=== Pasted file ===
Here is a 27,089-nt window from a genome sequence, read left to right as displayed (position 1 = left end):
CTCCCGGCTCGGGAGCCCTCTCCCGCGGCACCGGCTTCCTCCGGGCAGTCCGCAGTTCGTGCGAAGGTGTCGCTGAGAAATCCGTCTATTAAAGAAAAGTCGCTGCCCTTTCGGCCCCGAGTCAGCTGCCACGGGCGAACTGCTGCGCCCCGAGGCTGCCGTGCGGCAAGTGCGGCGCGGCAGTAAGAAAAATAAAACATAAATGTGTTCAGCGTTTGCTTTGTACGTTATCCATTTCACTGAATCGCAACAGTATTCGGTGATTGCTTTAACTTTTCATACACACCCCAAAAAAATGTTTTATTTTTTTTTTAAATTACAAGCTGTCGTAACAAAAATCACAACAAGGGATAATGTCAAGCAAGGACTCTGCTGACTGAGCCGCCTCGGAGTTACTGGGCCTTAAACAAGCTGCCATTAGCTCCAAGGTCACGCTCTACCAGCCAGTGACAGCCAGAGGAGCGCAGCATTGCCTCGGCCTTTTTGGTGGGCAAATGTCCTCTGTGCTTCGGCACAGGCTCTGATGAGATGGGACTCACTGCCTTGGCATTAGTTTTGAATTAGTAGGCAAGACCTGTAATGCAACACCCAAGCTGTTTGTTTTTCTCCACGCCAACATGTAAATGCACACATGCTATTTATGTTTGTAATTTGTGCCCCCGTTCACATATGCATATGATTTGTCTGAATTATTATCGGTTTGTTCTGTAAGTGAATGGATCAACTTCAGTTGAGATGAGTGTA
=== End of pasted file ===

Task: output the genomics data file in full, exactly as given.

Here is a 27,089-nt window from a genome sequence, read left to right as displayed (position 1 = left end):
CTCCCGGCTCGGGAGCCCTCTCCCGCGGCACCGGCTTCCTCCGGGCAGTCCGCAGTTCGTGCGAAGGTGTCGCTGAGAAATCCGTCTATTAAAGAAAAGTCGCTGCCCTTTCGGCCCCGAGTCAGCTGCCACGGGCGAACTGCTGCGCCCCGAGGCTGCCGTGCGGCAAGTGCGGCGCGGCAGTAAGAAAAATAAAACATAAATGTGTTCAGCGTTTGCTTTGTACGTTATCCATTTCACTGAATCGCAACAGTATTCGGTGATTGCTTTAACTTTTCATACACACCCCAAAAAAATGTTTTATTTTTTTTTTAAATTACAAGCTGTCGTAACAAAAATCACAACAAGGGATAATGTCAAGCAAGGACTCTGCTGACTGAGCCGCCTCGGAGTTACTGGGCCTTAAACAAGCTGCCATTAGCTCCAAGGTCACGCTCTACCAGCCAGTGACAGCCAGAGGAGCGCAGCATTGCCTCGGCCTTTTTGGTGGGCAAATGTCCTCTGTGCTTCGGCACAGGCTCTGATGAGATGGGACTCACTGCCTTGGCATTAGTTTTGAATTAGTAGGCAAGACCTGTAATGCAACACCCAAGCTGTTTGTTTTTCTCCACGCCAACATGTAAATGCACACATGCTATTTATGTTTGTAATTTGTGCCCCCGTTCACATATGCATATGATTTGTCTGAATTATTATCGGTTTGTTCTGTAAGTGAATGGATCAACTTCAGTTGAGATGAGTGTA